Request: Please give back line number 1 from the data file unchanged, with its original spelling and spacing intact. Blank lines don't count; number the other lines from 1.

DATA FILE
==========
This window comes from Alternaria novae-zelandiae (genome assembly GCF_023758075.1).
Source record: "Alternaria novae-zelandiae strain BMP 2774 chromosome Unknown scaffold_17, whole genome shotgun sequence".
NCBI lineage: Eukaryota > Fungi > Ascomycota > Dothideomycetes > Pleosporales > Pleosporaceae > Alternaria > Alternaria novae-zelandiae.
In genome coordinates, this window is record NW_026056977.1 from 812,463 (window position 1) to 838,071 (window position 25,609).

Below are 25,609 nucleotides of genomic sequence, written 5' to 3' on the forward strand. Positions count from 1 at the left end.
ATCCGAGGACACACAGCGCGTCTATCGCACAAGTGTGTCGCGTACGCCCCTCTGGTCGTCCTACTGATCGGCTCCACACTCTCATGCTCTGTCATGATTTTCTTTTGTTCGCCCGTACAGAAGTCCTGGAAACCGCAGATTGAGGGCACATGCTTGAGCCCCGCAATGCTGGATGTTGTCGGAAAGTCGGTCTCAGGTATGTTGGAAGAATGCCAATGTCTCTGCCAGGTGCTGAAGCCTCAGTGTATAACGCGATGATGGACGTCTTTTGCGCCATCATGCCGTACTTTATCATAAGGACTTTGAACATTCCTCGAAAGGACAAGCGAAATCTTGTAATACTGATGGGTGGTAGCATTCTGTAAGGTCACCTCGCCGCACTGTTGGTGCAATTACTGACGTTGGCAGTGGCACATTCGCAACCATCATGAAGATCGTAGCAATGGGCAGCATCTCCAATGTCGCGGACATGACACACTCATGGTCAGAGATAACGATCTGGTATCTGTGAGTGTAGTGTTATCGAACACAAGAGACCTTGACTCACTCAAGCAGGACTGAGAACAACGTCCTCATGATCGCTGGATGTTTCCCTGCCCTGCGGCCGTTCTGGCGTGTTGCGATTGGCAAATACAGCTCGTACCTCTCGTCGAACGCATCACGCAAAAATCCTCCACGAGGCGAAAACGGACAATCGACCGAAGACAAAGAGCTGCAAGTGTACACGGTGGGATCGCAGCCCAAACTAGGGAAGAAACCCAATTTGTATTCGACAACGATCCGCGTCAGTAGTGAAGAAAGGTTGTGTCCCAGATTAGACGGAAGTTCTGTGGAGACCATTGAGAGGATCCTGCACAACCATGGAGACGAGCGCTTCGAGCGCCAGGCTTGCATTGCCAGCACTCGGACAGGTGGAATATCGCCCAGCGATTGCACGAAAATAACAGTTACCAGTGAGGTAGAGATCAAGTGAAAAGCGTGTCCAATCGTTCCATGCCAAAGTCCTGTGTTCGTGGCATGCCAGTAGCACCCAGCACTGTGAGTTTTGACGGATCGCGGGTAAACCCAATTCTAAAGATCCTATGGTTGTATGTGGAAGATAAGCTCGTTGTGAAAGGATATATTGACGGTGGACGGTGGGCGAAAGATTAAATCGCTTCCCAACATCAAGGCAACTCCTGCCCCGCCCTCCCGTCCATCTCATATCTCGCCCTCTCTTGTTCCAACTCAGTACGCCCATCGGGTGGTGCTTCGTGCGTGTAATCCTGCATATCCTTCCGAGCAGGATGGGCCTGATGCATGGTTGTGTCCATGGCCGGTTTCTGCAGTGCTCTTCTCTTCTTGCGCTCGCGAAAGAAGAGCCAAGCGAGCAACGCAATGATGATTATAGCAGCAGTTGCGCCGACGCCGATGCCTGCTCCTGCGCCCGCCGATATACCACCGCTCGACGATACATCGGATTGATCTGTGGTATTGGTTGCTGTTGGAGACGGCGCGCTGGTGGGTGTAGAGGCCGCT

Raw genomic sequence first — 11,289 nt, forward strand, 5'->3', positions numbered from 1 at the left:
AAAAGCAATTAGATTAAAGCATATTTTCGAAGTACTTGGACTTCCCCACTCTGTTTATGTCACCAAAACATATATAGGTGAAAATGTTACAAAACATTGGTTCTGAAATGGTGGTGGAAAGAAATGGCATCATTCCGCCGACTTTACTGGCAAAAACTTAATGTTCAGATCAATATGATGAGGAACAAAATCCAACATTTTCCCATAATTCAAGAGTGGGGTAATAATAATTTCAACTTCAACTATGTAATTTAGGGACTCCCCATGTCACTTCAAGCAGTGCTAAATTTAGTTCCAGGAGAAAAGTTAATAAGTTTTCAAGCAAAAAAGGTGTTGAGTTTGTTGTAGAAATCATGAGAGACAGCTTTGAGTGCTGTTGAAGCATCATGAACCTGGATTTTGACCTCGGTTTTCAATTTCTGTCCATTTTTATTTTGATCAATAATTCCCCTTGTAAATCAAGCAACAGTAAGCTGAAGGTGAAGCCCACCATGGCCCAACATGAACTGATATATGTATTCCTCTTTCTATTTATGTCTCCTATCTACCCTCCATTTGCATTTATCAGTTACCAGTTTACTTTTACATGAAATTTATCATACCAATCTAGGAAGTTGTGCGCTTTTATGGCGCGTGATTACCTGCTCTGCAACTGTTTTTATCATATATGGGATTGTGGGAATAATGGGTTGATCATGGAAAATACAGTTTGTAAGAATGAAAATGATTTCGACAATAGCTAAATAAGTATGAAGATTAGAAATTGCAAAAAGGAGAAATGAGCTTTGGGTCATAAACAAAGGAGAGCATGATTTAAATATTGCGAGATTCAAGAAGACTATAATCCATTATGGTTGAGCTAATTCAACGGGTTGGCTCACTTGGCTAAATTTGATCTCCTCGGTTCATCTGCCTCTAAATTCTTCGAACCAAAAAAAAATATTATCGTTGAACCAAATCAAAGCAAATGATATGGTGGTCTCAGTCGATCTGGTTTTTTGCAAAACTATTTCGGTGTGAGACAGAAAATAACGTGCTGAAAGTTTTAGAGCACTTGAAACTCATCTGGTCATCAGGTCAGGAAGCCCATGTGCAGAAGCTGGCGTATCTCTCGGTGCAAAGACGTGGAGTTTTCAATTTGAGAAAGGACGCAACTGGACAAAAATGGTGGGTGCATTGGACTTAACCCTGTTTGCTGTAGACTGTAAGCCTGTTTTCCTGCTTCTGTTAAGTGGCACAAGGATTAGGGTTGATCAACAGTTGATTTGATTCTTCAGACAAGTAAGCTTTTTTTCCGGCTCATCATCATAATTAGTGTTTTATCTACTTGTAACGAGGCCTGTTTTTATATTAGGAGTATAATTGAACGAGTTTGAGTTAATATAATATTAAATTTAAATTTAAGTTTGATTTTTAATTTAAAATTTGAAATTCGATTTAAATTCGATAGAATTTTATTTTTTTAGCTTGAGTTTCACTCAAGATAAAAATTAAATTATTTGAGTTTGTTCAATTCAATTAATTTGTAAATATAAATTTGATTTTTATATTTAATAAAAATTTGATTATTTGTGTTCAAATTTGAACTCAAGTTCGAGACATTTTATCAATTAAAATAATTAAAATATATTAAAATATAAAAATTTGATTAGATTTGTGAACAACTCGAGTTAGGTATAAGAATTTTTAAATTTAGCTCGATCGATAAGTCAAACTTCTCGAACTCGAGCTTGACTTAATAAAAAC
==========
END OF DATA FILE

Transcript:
This window comes from Alternaria novae-zelandiae (genome assembly GCF_023758075.1).